Whereas, as I shall argue, unequivocal Freudian shades may be traced in the gaps, silences, and ambiguities of "Bliss," there is another subversive aspect of the story which has not been fully recognized. It seems that Mansfield's reputation as a "delicate female stylist," engendered by her homely and domestic choice of subject-matter, has tended to obscure the radical nature of her political commentary (Gregor 65-67; Head 128). A broad overview of social and political happenings at the turn of the century will help underline the seriousness of the sexual politics that lie "beneath the fabric" of this particular tale.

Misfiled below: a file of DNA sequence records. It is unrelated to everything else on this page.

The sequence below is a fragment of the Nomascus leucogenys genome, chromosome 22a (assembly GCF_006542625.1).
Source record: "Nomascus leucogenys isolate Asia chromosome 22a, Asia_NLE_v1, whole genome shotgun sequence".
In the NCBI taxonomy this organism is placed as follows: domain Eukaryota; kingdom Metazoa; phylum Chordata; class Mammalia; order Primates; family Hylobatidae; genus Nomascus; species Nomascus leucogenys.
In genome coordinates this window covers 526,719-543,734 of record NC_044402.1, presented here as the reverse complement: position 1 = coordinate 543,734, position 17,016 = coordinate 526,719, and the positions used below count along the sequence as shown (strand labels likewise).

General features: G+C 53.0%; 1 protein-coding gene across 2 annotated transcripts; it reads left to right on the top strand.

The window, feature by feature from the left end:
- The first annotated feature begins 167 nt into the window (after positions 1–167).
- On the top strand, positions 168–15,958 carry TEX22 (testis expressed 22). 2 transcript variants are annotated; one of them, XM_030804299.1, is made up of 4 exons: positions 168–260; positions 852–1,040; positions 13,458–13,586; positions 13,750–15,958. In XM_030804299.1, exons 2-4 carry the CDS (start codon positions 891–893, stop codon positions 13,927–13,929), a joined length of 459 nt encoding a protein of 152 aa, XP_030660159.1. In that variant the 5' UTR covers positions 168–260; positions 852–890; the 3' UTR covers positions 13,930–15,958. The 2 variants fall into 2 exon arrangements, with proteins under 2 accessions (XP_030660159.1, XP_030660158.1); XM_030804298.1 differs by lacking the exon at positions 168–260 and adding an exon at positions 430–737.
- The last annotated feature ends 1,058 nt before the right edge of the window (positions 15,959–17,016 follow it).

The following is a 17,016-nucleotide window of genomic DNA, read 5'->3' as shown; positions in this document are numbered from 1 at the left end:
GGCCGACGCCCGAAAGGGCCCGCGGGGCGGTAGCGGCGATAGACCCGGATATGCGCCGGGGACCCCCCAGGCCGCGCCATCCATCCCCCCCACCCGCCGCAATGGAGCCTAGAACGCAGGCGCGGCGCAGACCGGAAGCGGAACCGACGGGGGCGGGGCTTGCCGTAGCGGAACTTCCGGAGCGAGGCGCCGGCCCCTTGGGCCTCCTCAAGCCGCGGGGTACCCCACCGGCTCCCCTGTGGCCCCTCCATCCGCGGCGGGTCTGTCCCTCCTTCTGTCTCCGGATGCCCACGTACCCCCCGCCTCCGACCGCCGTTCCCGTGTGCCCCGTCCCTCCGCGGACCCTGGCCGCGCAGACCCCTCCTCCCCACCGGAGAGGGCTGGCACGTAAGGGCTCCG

The period after the Boer War (1899-1902) was a time of colonial outback, when attention was diverted from overseas possessions to very immediate social problems at home. The re-awakening of social conscience was made patent in the atmosphere of political passion and activism that marked the emergence and rapid growth of the Labour Party during the last decade of the nineteenth century. These years of political effervescence were also characterized by serious social instability, mainly connected with the growth of trade unionism and the question of the vote for women. What distinguished the newly arising British Left from radical parties in other European countries was that it emanated more from …